The problem you guys are facing is pretty common. So is divorce. Growing apart and the toll on family life is a real risk. Often folks get to rock bottom (losing everything!) before they pay attention to what they have. Maybe there is a way you could find some help to communicate, in a healthy way, about all of this, before it’s too late. I hope so.
Hey J & Wendi,
I just wanted to add/argue a couple points that Wendi made.
I am neither a therapist, nor any type of counselor, but I am a man who spends an inordinate amount of time away from home. (More than I want to, anyway)
I am in the US Military at a command that requires an exceptional amount of my time- more than what is considered “normal” for the military. Out of a 16 month period I will be gone 4 months consecutively, and of the remaining 12 months I’m usually gone for ~1/3 of it, leaving me at home for roughly 8 non-consecutive months out of 16. The days that I am home, I’m usually at work from 5 am until 5-7pm. This is in addition to randomly receiving recalls that could bring me back to work at any hour of any day.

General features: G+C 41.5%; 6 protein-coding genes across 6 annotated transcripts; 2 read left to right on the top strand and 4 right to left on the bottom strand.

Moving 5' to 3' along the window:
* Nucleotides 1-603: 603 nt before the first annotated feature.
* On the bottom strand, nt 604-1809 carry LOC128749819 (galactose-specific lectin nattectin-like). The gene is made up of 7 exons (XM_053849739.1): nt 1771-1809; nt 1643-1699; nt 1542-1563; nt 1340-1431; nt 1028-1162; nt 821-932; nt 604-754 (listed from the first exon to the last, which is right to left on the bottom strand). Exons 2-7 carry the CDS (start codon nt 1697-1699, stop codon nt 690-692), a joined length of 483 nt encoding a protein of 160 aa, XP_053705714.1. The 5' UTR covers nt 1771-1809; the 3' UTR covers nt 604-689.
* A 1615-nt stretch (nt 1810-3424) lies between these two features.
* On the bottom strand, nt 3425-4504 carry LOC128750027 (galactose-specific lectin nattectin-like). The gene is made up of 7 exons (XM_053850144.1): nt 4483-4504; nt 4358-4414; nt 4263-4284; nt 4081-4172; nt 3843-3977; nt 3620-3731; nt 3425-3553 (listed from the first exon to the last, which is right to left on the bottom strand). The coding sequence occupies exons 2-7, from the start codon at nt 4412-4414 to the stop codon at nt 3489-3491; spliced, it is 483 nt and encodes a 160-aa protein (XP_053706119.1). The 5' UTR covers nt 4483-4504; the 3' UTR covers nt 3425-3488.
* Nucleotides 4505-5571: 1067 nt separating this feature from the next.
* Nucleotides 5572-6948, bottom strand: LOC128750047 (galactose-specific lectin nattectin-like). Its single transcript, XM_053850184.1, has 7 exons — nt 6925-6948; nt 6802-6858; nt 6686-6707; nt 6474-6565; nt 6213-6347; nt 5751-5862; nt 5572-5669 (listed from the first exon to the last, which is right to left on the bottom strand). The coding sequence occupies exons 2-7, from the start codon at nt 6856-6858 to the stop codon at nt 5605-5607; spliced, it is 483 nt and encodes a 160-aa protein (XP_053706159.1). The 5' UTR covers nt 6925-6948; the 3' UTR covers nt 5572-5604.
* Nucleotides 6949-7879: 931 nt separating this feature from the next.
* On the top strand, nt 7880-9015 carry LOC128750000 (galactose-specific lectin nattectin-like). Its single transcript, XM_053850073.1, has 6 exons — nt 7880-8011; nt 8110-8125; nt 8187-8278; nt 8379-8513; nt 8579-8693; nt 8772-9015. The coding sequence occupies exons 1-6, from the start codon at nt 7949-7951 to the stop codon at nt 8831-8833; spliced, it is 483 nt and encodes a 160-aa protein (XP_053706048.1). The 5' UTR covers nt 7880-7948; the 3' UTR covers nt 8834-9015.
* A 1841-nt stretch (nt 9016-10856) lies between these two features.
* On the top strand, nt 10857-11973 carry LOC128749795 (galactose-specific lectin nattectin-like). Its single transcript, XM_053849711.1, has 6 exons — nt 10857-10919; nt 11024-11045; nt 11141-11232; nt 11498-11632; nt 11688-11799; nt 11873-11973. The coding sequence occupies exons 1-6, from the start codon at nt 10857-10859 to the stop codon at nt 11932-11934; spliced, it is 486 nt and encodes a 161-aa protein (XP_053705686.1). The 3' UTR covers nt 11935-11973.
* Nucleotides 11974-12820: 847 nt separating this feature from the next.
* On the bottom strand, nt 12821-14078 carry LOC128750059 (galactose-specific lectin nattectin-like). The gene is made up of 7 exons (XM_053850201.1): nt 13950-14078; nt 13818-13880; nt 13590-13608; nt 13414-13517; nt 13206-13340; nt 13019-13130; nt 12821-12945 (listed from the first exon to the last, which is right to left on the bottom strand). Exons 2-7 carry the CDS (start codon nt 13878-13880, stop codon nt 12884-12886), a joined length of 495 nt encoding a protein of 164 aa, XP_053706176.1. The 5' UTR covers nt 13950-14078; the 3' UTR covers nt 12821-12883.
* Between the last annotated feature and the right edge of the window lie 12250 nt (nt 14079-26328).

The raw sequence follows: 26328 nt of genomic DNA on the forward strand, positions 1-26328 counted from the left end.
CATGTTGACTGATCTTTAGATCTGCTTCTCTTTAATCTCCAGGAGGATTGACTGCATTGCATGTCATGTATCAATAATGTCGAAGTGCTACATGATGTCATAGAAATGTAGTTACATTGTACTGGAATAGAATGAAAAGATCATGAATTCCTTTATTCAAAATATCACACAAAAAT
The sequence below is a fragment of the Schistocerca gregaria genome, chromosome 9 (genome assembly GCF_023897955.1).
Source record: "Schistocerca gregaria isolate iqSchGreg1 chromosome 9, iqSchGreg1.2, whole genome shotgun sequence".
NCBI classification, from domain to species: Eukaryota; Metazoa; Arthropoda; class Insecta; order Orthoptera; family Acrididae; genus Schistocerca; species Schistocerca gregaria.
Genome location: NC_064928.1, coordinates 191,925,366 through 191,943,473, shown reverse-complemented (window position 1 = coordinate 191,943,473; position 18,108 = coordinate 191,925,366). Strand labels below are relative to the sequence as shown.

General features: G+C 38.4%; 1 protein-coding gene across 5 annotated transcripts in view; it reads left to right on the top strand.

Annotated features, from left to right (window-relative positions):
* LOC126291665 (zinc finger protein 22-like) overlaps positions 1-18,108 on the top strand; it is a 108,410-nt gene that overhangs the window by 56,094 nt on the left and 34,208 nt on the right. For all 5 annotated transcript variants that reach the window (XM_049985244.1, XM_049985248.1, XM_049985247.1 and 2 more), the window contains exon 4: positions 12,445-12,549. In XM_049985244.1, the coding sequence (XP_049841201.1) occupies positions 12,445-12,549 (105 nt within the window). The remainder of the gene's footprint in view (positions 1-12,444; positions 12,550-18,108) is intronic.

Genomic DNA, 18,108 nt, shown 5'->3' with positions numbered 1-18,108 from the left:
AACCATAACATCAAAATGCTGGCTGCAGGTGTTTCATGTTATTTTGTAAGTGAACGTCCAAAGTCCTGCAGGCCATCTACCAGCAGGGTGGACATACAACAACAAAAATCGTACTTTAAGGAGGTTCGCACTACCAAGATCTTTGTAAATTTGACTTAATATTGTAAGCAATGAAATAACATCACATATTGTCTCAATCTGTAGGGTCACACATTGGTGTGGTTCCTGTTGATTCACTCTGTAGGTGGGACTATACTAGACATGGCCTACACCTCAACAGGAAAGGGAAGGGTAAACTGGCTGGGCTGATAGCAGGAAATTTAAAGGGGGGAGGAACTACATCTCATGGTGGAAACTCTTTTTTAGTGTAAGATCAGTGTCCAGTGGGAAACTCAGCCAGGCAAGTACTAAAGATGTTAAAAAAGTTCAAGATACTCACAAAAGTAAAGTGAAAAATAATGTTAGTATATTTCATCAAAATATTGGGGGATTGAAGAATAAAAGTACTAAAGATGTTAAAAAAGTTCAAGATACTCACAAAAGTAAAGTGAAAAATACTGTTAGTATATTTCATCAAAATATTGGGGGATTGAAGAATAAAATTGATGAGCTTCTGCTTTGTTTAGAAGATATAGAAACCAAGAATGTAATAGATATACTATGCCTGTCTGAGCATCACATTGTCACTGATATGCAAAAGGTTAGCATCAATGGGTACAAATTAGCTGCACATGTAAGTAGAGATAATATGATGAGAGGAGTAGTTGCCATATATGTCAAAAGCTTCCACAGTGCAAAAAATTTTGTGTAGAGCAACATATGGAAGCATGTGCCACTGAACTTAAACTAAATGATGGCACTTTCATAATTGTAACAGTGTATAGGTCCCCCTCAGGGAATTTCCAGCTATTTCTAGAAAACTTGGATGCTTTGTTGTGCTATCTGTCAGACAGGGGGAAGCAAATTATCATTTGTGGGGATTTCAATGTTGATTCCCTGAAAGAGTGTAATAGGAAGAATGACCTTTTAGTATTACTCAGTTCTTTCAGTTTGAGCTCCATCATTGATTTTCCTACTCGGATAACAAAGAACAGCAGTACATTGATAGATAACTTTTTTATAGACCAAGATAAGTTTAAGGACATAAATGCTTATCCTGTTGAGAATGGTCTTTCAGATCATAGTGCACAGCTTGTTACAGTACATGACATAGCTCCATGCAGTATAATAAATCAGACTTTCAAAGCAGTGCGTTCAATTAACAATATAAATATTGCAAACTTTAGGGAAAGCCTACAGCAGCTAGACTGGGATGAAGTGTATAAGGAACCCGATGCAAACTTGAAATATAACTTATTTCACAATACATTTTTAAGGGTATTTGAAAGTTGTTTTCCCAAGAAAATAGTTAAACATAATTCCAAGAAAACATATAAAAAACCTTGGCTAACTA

The point in telling you this, is that I disagree with a statement you made:
“The reality is, he is making choices every day, for whatever reasons, to pursue the success of his career and not the success of his marriage and family.”
While I’m sure you’re doing a fair amount of speculation because you can’t know everything about a situation from one short email, I think that this is an unfair assessment. Every minute that I spend away from my significant other is because I HAVE to, not because I choose to. J’s husband could feel the same, and feel like he HAS to do these things. As an obligation to his family and to his vision of his job field. (Maybe he’s a lawyer working for WWF or something noble like that.)
Another unfair statement is:
A common refrain from a work-a-holic is “I’m doing this for you and for our family.” It’s the chemical addict’s “I don’t have a problem, get off my back” with a twist of “it’s your fault”.